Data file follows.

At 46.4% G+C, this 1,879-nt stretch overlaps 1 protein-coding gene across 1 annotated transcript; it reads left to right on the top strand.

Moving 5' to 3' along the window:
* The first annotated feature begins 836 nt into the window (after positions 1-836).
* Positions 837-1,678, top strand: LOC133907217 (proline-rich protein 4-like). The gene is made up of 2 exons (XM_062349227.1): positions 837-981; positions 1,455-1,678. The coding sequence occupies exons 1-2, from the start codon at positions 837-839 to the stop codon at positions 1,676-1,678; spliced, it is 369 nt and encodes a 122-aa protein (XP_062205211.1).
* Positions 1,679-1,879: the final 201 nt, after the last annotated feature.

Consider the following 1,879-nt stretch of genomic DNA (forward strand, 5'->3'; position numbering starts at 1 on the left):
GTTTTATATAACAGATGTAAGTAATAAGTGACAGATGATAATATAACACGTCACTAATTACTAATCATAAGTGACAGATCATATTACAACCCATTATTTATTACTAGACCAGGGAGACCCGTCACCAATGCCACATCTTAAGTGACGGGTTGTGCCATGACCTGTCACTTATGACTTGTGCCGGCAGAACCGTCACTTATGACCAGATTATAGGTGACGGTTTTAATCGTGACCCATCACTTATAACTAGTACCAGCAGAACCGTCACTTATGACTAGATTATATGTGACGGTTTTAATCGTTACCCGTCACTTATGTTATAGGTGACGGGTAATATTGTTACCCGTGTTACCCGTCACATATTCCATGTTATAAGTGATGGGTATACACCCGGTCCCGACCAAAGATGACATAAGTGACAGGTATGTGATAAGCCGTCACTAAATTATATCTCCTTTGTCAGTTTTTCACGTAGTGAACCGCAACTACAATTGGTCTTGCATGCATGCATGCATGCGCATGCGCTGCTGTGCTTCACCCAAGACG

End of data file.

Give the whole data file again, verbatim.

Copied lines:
At 46.4% G+C, this 1,879-nt stretch overlaps 1 protein-coding gene across 1 annotated transcript; it reads left to right on the top strand.

Moving 5' to 3' along the window:
* The first annotated feature begins 836 nt into the window (after positions 1-836).
* Positions 837-1,678, top strand: LOC133907217 (proline-rich protein 4-like). The gene is made up of 2 exons (XM_062349227.1): positions 837-981; positions 1,455-1,678. The coding sequence occupies exons 1-2, from the start codon at positions 837-839 to the stop codon at positions 1,676-1,678; spliced, it is 369 nt and encodes a 122-aa protein (XP_062205211.1).
* Positions 1,679-1,879: the final 201 nt, after the last annotated feature.

Consider the following 1,879-nt stretch of genomic DNA (forward strand, 5'->3'; position numbering starts at 1 on the left):
GTTTTATATAACAGATGTAAGTAATAAGTGACAGATGATAATATAACACGTCACTAATTACTAATCATAAGTGACAGATCATATTACAACCCATTATTTATTACTAGACCAGGGAGACCCGTCACCAATGCCACATCTTAAGTGACGGGTTGTGCCATGACCTGTCACTTATGACTTGTGCCGGCAGAACCGTCACTTATGACCAGATTATAGGTGACGGTTTTAATCGTGACCCATCACTTATAACTAGTACCAGCAGAACCGTCACTTATGACTAGATTATATGTGACGGTTTTAATCGTTACCCGTCACTTATGTTATAGGTGACGGGTAATATTGTTACCCGTGTTACCCGTCACATATTCCATGTTATAAGTGATGGGTATACACCCGGTCCCGACCAAAGATGACATAAGTGACAGGTATGTGATAAGCCGTCACTAAATTATATCTCCTTTGTCAGTTTTTCACGTAGTGAACCGCAACTACAATTGGTCTTGCATGCATGCATGCATGCGCATGCGCTGCTGTGCTTCACCCAAGACG